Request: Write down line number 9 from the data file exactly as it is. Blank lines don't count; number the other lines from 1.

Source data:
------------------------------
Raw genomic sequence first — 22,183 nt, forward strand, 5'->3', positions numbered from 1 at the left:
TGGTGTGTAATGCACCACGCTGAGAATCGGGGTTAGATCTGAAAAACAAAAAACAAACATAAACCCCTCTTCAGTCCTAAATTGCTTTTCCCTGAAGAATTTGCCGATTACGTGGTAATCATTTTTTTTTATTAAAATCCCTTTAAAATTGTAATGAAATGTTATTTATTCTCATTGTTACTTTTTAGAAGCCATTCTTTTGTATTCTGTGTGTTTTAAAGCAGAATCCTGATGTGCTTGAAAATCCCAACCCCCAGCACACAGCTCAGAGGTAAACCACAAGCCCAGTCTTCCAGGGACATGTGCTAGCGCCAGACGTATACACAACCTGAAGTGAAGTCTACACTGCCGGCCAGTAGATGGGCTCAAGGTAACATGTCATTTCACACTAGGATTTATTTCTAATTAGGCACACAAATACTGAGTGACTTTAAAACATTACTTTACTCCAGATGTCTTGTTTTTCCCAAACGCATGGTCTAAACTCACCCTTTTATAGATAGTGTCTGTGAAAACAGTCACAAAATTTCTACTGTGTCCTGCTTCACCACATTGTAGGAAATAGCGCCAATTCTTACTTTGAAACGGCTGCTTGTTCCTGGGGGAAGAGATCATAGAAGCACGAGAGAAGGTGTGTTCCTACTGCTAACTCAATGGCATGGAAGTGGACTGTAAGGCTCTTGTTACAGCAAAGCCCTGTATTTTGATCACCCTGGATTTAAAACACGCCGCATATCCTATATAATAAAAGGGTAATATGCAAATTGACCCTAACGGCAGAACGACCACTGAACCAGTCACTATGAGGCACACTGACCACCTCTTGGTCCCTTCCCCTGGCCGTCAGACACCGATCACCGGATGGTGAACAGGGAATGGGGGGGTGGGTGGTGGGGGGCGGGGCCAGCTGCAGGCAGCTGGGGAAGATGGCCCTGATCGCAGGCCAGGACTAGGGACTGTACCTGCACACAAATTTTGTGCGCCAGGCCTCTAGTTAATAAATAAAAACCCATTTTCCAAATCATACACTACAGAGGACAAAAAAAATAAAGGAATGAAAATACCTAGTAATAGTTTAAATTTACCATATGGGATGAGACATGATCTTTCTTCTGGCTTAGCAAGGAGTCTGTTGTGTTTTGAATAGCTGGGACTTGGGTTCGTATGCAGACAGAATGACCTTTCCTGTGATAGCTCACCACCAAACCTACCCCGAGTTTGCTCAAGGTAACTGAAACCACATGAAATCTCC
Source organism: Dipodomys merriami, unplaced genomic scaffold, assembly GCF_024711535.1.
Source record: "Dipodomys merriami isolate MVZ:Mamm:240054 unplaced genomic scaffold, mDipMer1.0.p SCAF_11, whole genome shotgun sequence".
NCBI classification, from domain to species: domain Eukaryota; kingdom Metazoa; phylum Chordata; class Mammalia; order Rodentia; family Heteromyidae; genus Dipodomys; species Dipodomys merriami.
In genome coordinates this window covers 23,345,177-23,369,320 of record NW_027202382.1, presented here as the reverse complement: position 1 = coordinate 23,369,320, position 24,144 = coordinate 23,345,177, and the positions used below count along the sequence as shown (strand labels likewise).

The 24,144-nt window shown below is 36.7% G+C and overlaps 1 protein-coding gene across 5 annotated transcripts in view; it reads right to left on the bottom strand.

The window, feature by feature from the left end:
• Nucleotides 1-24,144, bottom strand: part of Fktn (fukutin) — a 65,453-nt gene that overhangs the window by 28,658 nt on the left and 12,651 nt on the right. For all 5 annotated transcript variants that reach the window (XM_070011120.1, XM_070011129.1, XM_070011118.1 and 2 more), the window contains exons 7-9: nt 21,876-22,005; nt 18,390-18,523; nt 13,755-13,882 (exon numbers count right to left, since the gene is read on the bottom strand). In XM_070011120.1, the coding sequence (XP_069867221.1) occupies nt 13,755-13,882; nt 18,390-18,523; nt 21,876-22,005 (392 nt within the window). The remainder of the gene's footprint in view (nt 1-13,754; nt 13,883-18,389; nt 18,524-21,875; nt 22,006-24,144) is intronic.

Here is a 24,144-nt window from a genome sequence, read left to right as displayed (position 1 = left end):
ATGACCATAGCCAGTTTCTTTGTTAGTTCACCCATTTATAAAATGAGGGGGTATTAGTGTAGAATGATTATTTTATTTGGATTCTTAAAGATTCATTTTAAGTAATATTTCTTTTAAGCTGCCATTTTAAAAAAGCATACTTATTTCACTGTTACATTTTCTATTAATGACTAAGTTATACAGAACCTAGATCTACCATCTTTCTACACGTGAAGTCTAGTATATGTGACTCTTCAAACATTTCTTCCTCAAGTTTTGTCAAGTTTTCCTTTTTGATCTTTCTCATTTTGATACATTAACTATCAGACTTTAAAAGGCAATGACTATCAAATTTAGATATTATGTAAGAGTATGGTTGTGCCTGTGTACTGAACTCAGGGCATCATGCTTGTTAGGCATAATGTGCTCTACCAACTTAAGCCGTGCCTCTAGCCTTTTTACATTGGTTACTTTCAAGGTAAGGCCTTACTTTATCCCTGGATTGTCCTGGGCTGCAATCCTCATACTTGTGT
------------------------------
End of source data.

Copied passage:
• Nucleotides 1-24,144, bottom strand: part of Fktn (fukutin) — a 65,453-nt gene that overhangs the window by 28,658 nt on the left and 12,651 nt on the right. For all 5 annotated transcript variants that reach the window (XM_070011120.1, XM_070011129.1, XM_070011118.1 and 2 more), the window contains exons 7-9: nt 21,876-22,005; nt 18,390-18,523; nt 13,755-13,882 (exon numbers count right to left, since the gene is read on the bottom strand). In XM_070011120.1, the coding sequence (XP_069867221.1) occupies nt 13,755-13,882; nt 18,390-18,523; nt 21,876-22,005 (392 nt within the window). The remainder of the gene's footprint in view (nt 1-13,754; nt 13,883-18,389; nt 18,524-21,875; nt 22,006-24,144) is intronic.